Polyxenidas, commanding the fleet of Antiochus, met them with 200 ships much lighter than those opposed to him, which was a great advantage to him, since the Romans were not yet experienced in nautical affairs. Seeing two Carthaginian ships sailing in front, he sent three of his own against them and took them, but found them empty, the crews having leaped overboard.

Livius dashed angrily at the three with his flag-ship, much in advance of the rest of the fleet. The enemy being three to one grappled him contemptuously with iron hooks, and when the ships were fastened together the battle was fought as though it were on land. The Romans, being much superior in valor, sprang upon the enemy's ships, overpowered them, and returned, bringing back two ships captured simultaneously by one.

This was the prelude to the naval engagement. When the fleets came together the Romans had the best of it by reason of their bodily strength and bravery, but on account of the unwieldy size of their ships they could not capture the enemy, who got away with their nimble craft, and, by rapid flight, took refuge in Ephesus.

The Romans repaired to Chios, where twenty-seven Rhodian ships joined them as allies. When Antiochus received the news of this naval fight, he sent Hannibal to Syria to fit out another fleet from Phoenicia and Cilicia. When he was returning with it the Rhodians drove him into Pamphylia, captured some of his ships, and blockaded the rest.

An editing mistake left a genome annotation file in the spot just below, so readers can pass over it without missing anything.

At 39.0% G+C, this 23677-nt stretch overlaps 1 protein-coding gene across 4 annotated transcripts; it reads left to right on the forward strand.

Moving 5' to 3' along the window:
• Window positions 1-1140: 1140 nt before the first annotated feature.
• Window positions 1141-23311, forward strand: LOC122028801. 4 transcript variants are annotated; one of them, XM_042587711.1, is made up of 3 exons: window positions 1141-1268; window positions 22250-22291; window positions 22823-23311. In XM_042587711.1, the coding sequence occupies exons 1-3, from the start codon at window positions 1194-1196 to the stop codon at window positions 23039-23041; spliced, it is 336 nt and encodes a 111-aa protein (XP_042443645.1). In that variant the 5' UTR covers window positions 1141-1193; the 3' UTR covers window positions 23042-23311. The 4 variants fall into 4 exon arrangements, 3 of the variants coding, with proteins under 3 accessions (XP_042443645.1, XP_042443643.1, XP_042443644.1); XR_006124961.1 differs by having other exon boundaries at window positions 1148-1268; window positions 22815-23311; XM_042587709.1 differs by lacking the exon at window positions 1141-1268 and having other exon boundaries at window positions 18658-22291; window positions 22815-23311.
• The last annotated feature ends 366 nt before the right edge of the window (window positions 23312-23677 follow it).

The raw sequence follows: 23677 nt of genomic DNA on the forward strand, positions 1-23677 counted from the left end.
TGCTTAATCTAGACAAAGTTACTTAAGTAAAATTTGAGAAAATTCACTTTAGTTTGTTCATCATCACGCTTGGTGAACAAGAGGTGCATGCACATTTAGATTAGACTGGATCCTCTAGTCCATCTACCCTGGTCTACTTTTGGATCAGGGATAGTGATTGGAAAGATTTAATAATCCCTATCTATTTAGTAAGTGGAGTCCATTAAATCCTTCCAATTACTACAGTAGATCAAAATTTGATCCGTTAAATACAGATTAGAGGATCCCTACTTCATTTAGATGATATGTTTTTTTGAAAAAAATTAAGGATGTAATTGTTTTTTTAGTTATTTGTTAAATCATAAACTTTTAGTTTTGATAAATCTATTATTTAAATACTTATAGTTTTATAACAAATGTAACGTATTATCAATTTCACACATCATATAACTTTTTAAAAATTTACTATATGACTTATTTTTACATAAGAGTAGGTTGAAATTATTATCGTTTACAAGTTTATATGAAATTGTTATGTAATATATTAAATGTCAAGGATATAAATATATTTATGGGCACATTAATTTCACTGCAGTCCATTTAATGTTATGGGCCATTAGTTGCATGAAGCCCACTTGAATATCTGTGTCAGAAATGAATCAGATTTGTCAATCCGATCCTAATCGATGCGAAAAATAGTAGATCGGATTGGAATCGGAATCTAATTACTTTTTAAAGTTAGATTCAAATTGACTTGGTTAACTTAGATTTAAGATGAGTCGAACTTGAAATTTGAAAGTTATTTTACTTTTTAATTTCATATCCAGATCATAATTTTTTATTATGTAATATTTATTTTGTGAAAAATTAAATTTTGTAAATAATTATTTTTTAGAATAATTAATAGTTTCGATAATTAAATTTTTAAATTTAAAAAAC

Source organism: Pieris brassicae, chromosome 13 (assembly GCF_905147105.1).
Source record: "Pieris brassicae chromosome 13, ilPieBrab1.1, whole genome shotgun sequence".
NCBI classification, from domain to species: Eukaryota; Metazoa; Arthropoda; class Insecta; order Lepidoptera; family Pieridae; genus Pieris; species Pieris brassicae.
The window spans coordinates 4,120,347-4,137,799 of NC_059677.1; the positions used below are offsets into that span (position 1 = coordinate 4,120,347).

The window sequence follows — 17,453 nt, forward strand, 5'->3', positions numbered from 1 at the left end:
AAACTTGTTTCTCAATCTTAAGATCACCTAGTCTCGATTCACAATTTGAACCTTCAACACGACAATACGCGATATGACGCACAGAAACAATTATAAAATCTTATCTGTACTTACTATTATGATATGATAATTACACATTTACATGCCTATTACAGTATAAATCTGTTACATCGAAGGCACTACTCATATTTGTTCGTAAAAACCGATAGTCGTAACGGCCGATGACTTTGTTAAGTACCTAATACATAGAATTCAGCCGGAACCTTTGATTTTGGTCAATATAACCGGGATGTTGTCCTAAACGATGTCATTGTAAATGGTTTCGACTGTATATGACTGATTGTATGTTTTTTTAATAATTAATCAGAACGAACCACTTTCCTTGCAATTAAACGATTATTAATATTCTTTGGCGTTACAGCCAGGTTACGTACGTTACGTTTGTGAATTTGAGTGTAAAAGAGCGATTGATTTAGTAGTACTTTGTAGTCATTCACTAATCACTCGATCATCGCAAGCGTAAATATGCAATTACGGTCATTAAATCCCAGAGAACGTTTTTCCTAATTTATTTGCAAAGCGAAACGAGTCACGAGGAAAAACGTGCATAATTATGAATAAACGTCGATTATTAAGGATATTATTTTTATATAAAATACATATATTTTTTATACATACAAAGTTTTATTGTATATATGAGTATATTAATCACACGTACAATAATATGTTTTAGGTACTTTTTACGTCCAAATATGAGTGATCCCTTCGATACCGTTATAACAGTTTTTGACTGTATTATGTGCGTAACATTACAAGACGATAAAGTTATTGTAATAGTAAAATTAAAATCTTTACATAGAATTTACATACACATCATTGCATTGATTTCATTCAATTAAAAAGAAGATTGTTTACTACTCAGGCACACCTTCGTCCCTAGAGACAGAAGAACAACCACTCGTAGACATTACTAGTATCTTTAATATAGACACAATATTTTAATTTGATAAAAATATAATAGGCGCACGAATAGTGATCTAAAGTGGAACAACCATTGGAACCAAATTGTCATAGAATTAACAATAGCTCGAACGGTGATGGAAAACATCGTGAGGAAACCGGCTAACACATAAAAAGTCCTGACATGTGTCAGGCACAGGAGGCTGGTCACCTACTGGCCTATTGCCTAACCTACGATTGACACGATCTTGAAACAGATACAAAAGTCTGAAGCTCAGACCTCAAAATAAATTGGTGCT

[§23] [190] In the meantime Publius [Cornelius] Scipio arrived in Aetolia with the consul and received the command of the army from Manius. He scorned the siege of the Aetolian towns as small business, and allowed the imploring people to send a new embassy to Rome, while he hastened against Antiochus before his brother's consulship should expire.

He moved by way of Macedonia and Thrace to the Hellespont, and it would have been a very hard march for him had not Philip of Macedonia repaired the roads, entertained him, escorted him, bridged the streams some time before, and furnished him provisions. In return for this the Scipios immediately relieved him from the payment of the remaining money indemnity, having been authorized to do so by the Senate if they should find him zealous.[3]

They also wrote to Prusias, king of Bithynia, reminding him that the Romans were in the habit of augmenting the possessions of the kings in alliance with them. They said that, although they had conquered Philip of Macedonia, they had allowed him to retain his kingdom, had released his son whom they had held as a hostage, and had remitted the money payment still due. Thereupon Prusias willingly entered into alliance with them against Antiochus.

Livius, the commander of the fleet, when he learned that the Scipios were on the march, left Pausimachus, the Rhodian, with the Rhodian ships and a part of his own, in Aeolis, and himself sailed with the greater part to the Hellespont to assist the army. Sestus and Rhoeteum, and the harbor of the Achaeans [4], and several other places surrendered to him. Abydus refused and he laid siege to it.

[§24] After the departure of Livius, Pausimachus trained his sailors by repeated exercises, and constructed machines of various kinds. He attached iron pans containing fire to long poles and suspended them over the sea, so as to clear his own ships and fall upon those of the enemy when they approached.